I really like this expression and it fits so many experiences I’ve had with horses, where they see their human not taking appropriate charge and so they feel they must take charge!
It really means we can’t just sit there as a passenger in the saddle or even in groundwork, where the horse can push us around. Some horses do this more than others. It will also depend upon what kind of handler they have as a very powerful, high strung horse will probably not be well matched with a very passive owner….although that horse needs someone very calm and non-reactive.
There is a balance here, and usually this type of horse can run all over you if you are not careful. They can be more complicated, although even mild-mannered horses will look for opportunities when their handlers are busy, talking on the phone, or chatting with someone. Just the slightest thing – a foot forward when you have asked them to stand still, can mean “I’m taking over,” to a horse.
But I want to know why the horse wants to do this. Many people will say, “Well, no one ever asked her to do anything before, so now look at the problem you have.” This isn’t exactly the whole truth of the matter. The horse feels that it’s necessary for her to be in charge for some reason that we may not know. There is something about the energy of the person handling them that she is unsure of, or there is somewhere she really wants to go, or she really has to assert her power every chance she gets. It may be so deeply engrained it isn’t a matter of who is in charge here so much as she feels she is always supposed to be in charge, no matter what!
I want to get the focus off that and find places where there is no resistance. Where I can gain her interest and then engage in an activity that gives her a choice, recognizes her leadership but also has her recognize my leadership. Horses that are leaders can make way for others to be leaders too, they just need to know what the rules are. In a herd, one horse is not always the leader; they recognize the resources of each horse and so that position can shift as needed. The best way to have a horse recognize your resources as a leader is to develop rules around natural herd leadership principles, which horses will understand right away rather than something devised by people that only people understand.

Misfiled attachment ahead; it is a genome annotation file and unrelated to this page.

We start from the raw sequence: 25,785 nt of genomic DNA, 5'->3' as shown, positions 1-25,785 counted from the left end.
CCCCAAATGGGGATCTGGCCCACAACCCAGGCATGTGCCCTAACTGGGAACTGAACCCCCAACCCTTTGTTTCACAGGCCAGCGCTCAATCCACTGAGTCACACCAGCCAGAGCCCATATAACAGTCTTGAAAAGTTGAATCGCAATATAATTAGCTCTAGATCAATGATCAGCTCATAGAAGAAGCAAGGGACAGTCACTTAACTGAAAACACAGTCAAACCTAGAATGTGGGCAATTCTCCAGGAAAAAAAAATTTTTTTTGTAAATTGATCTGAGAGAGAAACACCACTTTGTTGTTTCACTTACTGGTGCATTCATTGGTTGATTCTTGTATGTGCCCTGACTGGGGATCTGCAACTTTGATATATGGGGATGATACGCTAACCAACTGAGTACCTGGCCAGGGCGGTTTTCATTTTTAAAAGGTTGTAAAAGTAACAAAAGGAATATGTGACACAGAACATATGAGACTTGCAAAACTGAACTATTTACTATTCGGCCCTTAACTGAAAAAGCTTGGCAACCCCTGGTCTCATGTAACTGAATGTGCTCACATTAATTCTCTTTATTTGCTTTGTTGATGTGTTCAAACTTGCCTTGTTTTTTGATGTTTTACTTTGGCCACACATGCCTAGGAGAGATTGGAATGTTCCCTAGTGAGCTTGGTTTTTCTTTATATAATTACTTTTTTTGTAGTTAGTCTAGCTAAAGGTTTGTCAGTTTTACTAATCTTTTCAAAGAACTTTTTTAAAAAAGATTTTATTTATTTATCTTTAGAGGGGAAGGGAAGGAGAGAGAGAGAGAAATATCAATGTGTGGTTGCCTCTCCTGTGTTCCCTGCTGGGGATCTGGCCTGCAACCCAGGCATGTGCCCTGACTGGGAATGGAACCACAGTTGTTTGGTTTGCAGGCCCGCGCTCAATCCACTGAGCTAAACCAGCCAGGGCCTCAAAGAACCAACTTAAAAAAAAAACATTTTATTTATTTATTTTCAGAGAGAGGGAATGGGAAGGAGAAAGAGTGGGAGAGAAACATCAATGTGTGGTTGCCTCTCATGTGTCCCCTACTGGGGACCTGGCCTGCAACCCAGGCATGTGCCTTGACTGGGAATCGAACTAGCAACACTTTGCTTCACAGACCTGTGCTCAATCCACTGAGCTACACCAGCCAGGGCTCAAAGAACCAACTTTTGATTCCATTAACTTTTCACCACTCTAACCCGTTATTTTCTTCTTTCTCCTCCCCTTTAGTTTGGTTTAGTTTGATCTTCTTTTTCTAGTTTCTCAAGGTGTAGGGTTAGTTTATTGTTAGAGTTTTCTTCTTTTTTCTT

A horse may want to take charge as a matter of survival. If she was in a herd, and somebody didn’t do something they were supposed or was unable to, she would step in. If you look at it, resourceful people do the same thing!
I found some old photos the other day from a Ray Hunt clinic I rode in in 2001 in Colorado Springs. I remember Ray sitting on his mare, and him saying that if he wasn’t paying attention, she was going to take charge. She would eat grass or something. So he kept talking and she lowered her head to eat grass. He said something like, “she says no one’s home, so I’m taking charge.” He lightly touched the rein and she cocked an ear towards him and lifted her head. That was all it took. All Ray had to do was think something and the horse would do it. There was no resistance.